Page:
Found in the Archives

75th Anniversary of FDR’s Second Inaugural and a New Inauguration Day

January 20, 2012 marks the 75th anniversary of Franklin Roosevelt’s Second Inaugural Address. It also marks the first time that a president was sworn in on January 20th, the date having been moved by the 20th Amendment to the United States Constitution.

Previously, American presidents were sworn in on March 4, the date established by the language of the 12th Amendment. This made sense to the Framers when newly elected presidents and members of Congress had to travel great distances by horse and carriage.

But as American society grew more complex and the nation became more industrialized, the four months between election day and inauguration day were increasingly anachronistic. Outgoing incumbent presidents were powerless lame ducks, and presidents-elect had no authority to influence events. The so-called “Interregnum” between FDR’s election and first inauguration – when the nation remained paralyzed as the Depression deepened and the banking system collapsed – was a perfect example of the crisis this delay could cause.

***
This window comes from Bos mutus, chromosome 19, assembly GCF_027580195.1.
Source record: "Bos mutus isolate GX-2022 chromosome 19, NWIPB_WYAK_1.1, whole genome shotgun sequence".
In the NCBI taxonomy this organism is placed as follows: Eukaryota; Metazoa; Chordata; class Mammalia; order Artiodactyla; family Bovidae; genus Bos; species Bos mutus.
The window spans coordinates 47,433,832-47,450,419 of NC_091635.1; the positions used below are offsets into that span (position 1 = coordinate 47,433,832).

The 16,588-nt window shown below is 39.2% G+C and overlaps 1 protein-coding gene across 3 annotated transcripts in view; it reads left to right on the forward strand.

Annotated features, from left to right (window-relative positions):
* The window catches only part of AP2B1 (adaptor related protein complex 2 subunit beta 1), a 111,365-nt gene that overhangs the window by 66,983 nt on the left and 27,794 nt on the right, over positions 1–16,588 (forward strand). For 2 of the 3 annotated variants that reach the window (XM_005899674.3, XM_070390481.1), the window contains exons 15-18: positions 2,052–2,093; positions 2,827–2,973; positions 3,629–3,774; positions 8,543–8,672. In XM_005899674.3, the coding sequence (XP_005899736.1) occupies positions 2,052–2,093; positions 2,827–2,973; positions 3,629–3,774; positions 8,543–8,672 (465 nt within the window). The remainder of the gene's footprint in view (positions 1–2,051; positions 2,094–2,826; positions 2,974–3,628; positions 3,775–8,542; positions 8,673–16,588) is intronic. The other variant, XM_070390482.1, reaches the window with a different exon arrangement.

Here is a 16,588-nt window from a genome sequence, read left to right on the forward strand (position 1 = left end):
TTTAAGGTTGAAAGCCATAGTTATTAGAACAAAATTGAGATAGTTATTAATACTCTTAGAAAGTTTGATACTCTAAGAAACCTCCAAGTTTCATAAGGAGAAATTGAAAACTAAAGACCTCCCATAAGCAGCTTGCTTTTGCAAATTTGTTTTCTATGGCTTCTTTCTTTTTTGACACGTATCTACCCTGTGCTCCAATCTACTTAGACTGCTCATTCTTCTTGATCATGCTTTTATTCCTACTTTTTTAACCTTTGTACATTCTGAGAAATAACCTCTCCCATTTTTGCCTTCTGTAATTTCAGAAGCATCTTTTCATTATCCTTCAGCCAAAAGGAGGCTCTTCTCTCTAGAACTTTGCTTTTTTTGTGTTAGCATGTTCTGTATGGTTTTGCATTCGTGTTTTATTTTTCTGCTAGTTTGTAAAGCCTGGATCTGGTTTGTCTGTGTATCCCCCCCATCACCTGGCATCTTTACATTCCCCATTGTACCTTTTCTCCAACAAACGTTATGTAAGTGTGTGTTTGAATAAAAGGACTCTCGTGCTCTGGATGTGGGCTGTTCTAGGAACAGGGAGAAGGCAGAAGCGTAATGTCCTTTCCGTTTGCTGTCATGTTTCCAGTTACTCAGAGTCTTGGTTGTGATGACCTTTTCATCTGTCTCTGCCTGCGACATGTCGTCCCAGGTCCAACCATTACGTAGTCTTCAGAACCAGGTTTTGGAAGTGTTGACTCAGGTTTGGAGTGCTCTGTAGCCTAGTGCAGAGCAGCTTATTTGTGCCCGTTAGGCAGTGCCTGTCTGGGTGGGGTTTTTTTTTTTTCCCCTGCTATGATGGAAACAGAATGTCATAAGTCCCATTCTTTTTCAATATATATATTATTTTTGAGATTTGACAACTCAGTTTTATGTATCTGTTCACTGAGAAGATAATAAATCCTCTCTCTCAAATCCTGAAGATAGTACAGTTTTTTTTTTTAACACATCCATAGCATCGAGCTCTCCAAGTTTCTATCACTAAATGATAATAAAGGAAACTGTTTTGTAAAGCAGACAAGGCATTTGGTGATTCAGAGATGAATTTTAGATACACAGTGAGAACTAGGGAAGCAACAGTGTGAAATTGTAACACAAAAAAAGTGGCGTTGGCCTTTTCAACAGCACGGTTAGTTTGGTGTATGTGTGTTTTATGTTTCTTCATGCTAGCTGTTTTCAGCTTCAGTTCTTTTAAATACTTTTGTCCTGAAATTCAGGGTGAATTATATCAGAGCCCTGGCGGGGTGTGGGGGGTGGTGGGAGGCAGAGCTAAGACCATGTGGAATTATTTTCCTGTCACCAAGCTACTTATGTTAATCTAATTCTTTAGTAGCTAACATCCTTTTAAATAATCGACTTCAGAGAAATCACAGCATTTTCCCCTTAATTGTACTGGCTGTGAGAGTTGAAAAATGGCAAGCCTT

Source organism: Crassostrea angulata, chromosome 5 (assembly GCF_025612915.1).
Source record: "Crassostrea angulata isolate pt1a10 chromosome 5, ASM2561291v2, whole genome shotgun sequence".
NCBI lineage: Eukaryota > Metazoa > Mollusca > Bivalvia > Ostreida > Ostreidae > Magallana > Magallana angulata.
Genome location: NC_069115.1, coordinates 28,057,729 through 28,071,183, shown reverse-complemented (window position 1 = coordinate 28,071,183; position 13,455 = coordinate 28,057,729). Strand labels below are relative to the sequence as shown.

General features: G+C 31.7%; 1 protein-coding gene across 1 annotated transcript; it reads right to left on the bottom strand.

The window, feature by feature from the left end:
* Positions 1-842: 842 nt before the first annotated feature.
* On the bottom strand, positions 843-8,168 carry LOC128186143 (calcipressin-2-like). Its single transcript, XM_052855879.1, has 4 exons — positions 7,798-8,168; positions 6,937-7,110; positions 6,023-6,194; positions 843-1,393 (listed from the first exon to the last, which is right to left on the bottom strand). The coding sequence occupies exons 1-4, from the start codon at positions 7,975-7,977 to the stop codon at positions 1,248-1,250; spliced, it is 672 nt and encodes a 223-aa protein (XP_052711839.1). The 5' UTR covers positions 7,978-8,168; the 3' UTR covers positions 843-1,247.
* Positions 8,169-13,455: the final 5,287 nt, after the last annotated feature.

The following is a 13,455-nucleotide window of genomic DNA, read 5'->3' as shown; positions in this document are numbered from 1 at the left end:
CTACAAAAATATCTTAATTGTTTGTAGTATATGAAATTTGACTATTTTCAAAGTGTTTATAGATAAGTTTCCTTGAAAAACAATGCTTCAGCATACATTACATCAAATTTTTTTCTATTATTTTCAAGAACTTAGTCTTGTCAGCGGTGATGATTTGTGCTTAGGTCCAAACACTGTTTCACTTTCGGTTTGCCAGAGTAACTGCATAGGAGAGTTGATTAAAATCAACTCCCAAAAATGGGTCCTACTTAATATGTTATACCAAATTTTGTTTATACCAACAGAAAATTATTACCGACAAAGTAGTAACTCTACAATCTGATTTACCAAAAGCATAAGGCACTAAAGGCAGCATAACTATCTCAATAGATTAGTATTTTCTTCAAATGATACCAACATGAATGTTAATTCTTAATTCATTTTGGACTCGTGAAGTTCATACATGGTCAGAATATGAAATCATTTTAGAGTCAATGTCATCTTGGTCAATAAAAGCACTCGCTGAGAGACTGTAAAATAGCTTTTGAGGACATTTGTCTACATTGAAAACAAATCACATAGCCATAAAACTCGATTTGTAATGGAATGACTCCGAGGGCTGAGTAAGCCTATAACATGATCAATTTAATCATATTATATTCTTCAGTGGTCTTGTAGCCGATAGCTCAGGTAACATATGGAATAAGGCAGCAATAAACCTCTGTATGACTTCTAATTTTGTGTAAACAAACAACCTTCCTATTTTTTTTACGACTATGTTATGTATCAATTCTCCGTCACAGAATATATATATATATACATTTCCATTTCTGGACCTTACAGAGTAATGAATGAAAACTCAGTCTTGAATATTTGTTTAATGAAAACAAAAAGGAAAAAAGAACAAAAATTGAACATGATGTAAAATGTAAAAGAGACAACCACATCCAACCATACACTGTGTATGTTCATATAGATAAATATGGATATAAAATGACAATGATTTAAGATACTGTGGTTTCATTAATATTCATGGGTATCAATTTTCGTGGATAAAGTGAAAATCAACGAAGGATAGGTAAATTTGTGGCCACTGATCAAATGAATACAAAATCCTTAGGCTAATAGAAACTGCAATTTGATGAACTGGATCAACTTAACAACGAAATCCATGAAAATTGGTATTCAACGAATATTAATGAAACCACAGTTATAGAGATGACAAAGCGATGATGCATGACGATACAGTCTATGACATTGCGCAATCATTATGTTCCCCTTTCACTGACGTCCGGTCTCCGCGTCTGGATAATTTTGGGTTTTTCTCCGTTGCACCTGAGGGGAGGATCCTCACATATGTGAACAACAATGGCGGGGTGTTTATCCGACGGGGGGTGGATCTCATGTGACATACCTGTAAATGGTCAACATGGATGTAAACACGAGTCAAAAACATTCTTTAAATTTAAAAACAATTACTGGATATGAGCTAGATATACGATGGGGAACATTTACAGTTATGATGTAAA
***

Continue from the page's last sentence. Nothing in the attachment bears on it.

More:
The Twentieth Amendment was proposed by Congress on March 2, 1932 and was speedily ratified by the necessary three-fourths of the states. But by the amendment’s terms, it did not take effect until October 15, 1933. As a result, FDR became both the last president to take the oath of office on March 4th (1933), and the first president to be inaugurated on the new date of January 20th (1937).

On that cold January day 75 years ago as he stood in the driving rain delivering his Second Inaugural Address, FDR saw “one-third of a nation ill-housed, ill-clad, ill-nourished” and declared that “The test of our progress is not whether we add more to the abundance of those who have much; it is whether we provide enough for those who have too little.”